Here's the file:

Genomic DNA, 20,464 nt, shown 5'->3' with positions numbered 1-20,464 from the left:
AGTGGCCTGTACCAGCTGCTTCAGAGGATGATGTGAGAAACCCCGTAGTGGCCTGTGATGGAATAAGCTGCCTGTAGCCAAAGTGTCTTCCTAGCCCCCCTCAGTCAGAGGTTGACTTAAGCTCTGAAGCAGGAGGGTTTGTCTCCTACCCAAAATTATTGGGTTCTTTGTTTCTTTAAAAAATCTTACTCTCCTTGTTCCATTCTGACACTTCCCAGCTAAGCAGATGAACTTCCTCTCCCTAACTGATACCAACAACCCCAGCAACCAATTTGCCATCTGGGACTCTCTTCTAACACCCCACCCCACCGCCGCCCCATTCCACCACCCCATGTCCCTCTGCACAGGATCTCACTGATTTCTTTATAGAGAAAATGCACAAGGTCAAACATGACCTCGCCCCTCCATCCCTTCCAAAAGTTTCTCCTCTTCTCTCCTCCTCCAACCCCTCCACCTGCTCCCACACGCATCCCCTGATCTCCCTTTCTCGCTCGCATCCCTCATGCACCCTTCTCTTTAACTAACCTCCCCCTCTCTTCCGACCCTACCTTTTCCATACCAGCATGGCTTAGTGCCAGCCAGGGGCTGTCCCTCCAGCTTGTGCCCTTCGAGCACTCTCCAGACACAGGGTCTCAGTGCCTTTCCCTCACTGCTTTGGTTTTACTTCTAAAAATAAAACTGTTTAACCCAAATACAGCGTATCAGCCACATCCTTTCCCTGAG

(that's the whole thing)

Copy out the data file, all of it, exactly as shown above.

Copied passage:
Genomic DNA, 20,464 nt, shown 5'->3' with positions numbered 1-20,464 from the left:
AGTGGCCTGTACCAGCTGCTTCAGAGGATGATGTGAGAAACCCCGTAGTGGCCTGTGATGGAATAAGCTGCCTGTAGCCAAAGTGTCTTCCTAGCCCCCCTCAGTCAGAGGTTGACTTAAGCTCTGAAGCAGGAGGGTTTGTCTCCTACCCAAAATTATTGGGTTCTTTGTTTCTTTAAAAAATCTTACTCTCCTTGTTCCATTCTGACACTTCCCAGCTAAGCAGATGAACTTCCTCTCCCTAACTGATACCAACAACCCCAGCAACCAATTTGCCATCTGGGACTCTCTTCTAACACCCCACCCCACCGCCGCCCCATTCCACCACCCCATGTCCCTCTGCACAGGATCTCACTGATTTCTTTATAGAGAAAATGCACAAGGTCAAACATGACCTCGCCCCTCCATCCCTTCCAAAAGTTTCTCCTCTTCTCTCCTCCTCCAACCCCTCCACCTGCTCCCACACGCATCCCCTGATCTCCCTTTCTCGCTCGCATCCCTCATGCACCCTTCTCTTTAACTAACCTCCCCCTCTCTTCCGACCCTACCTTTTCCATACCAGCATGGCTTAGTGCCAGCCAGGGGCTGTCCCTCCAGCTTGTGCCCTTCGAGCACTCTCCAGACACAGGGTCTCAGTGCCTTTCCCTCACTGCTTTGGTTTTACTTCTAAAAATAAAACTGTTTAACCCAAATACAGCGTATCAGCCACATCCTTTCCCTGAG